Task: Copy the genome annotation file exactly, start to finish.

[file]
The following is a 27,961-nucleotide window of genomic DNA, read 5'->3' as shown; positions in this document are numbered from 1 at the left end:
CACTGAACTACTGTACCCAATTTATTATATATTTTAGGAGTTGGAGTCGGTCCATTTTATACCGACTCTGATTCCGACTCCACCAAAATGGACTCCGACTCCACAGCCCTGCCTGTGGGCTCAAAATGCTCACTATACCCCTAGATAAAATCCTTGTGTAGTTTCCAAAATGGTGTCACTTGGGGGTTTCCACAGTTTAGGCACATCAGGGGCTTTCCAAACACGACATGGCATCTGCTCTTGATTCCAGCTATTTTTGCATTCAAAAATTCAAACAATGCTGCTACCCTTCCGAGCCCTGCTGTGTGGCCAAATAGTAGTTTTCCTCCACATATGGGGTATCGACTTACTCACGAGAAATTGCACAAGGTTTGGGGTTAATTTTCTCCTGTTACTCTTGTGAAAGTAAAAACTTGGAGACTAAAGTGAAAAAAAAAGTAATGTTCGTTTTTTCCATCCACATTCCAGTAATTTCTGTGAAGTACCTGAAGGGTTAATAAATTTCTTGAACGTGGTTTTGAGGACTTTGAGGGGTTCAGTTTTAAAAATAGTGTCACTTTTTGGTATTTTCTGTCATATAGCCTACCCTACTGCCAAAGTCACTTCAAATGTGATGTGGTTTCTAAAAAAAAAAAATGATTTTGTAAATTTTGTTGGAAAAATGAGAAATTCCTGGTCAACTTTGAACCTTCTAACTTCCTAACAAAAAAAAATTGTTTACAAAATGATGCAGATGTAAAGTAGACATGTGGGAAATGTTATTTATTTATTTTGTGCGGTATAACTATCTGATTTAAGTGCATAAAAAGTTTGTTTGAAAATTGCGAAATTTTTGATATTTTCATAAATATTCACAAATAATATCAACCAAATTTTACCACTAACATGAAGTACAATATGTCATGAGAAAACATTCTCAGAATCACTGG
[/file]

The following is a 27,961-nucleotide window of genomic DNA, read 5'->3' as shown; positions in this document are numbered from 1 at the left end:
CACTGAACTACTGTACCCAATTTATTATATATTTTAGGAGTTGGAGTCGGTCCATTTTATACCGACTCTGATTCCGACTCCACCAAAATGGACTCCGACTCCACAGCCCTGCCTGTGGGCTCAAAATGCTCACTATACCCCTAGATAAAATCCTTGTGTAGTTTCCAAAATGGTGTCACTTGGGGGTTTCCACAGTTTAGGCACATCAGGGGCTTTCCAAACACGACATGGCATCTGCTCTTGATTCCAGCTATTTTTGCATTCAAAAATTCAAACAATGCTGCTACCCTTCCGAGCCCTGCTGTGTGGCCAAATAGTAGTTTTCCTCCACATATGGGGTATCGACTTACTCACGAGAAATTGCACAAGGTTTGGGGTTAATTTTCTCCTGTTACTCTTGTGAAAGTAAAAACTTGGAGACTAAAGTGAAAAAAAAAGTAATGTTCGTTTTTTCCATCCACATTCCAGTAATTTCTGTGAAGTACCTGAAGGGTTAATAAATTTCTTGAACGTGGTTTTGAGGACTTTGAGGGGTTCAGTTTTAAAAATAGTGTCACTTTTTGGTATTTTCTGTCATATAGCCTACCCTACTGCCAAAGTCACTTCAAATGTGATGTGGTTTCTAAAAAAAAAAAATGATTTTGTAAATTTTGTTGGAAAAATGAGAAATTCCTGGTCAACTTTGAACCTTCTAACTTCCTAACAAAAAAAAATTGTTTACAAAATGATGCAGATGTAAAGTAGACATGTGGGAAATGTTATTTATTTATTTTGTGCGGTATAACTATCTGATTTAAGTGCATAAAAAGTTTGTTTGAAAATTGCGAAATTTTTGATATTTTCATAAATATTCACAAATAATATCAACCAAATTTTACCACTAACATGAAGTACAATATGTCATGAGAAAACATTCTCAGAATCACTGG